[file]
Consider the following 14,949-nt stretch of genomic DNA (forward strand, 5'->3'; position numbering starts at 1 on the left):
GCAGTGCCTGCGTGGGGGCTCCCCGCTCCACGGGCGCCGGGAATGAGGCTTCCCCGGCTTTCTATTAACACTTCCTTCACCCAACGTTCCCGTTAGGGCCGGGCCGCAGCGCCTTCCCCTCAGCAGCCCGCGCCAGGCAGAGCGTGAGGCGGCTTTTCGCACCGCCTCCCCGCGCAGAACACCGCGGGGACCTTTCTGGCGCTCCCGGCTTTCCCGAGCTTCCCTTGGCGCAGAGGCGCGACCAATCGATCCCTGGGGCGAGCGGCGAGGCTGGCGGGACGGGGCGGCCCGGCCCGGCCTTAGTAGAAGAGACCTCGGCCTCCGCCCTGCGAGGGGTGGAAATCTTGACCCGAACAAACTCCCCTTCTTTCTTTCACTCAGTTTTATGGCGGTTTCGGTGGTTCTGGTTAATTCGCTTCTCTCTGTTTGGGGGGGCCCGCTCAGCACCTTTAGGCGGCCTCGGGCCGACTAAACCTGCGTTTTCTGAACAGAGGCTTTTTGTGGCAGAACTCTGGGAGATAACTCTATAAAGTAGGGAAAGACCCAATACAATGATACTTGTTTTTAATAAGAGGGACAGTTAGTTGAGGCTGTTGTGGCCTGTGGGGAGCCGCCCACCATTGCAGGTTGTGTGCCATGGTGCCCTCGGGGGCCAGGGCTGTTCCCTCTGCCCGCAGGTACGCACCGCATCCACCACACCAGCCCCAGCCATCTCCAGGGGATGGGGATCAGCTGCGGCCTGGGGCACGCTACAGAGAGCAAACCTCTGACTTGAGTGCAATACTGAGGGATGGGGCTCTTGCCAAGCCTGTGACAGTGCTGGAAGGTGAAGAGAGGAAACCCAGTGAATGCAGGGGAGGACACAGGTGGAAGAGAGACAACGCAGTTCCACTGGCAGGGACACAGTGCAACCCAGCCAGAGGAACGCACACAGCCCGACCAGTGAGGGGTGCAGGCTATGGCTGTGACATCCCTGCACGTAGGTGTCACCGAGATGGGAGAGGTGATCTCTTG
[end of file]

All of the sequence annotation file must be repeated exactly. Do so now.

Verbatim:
Consider the following 14,949-nt stretch of genomic DNA (forward strand, 5'->3'; position numbering starts at 1 on the left):
GCAGTGCCTGCGTGGGGGCTCCCCGCTCCACGGGCGCCGGGAATGAGGCTTCCCCGGCTTTCTATTAACACTTCCTTCACCCAACGTTCCCGTTAGGGCCGGGCCGCAGCGCCTTCCCCTCAGCAGCCCGCGCCAGGCAGAGCGTGAGGCGGCTTTTCGCACCGCCTCCCCGCGCAGAACACCGCGGGGACCTTTCTGGCGCTCCCGGCTTTCCCGAGCTTCCCTTGGCGCAGAGGCGCGACCAATCGATCCCTGGGGCGAGCGGCGAGGCTGGCGGGACGGGGCGGCCCGGCCCGGCCTTAGTAGAAGAGACCTCGGCCTCCGCCCTGCGAGGGGTGGAAATCTTGACCCGAACAAACTCCCCTTCTTTCTTTCACTCAGTTTTATGGCGGTTTCGGTGGTTCTGGTTAATTCGCTTCTCTCTGTTTGGGGGGGCCCGCTCAGCACCTTTAGGCGGCCTCGGGCCGACTAAACCTGCGTTTTCTGAACAGAGGCTTTTTGTGGCAGAACTCTGGGAGATAACTCTATAAAGTAGGGAAAGACCCAATACAATGATACTTGTTTTTAATAAGAGGGACAGTTAGTTGAGGCTGTTGTGGCCTGTGGGGAGCCGCCCACCATTGCAGGTTGTGTGCCATGGTGCCCTCGGGGGCCAGGGCTGTTCCCTCTGCCCGCAGGTACGCACCGCATCCACCACACCAGCCCCAGCCATCTCCAGGGGATGGGGATCAGCTGCGGCCTGGGGCACGCTACAGAGAGCAAACCTCTGACTTGAGTGCAATACTGAGGGATGGGGCTCTTGCCAAGCCTGTGACAGTGCTGGAAGGTGAAGAGAGGAAACCCAGTGAATGCAGGGGAGGACACAGGTGGAAGAGAGACAACGCAGTTCCACTGGCAGGGACACAGTGCAACCCAGCCAGAGGAACGCACACAGCCCGACCAGTGAGGGGTGCAGGCTATGGCTGTGACATCCCTGCACGTAGGTGTCACCGAGATGGGAGAGGTGATCTCTTG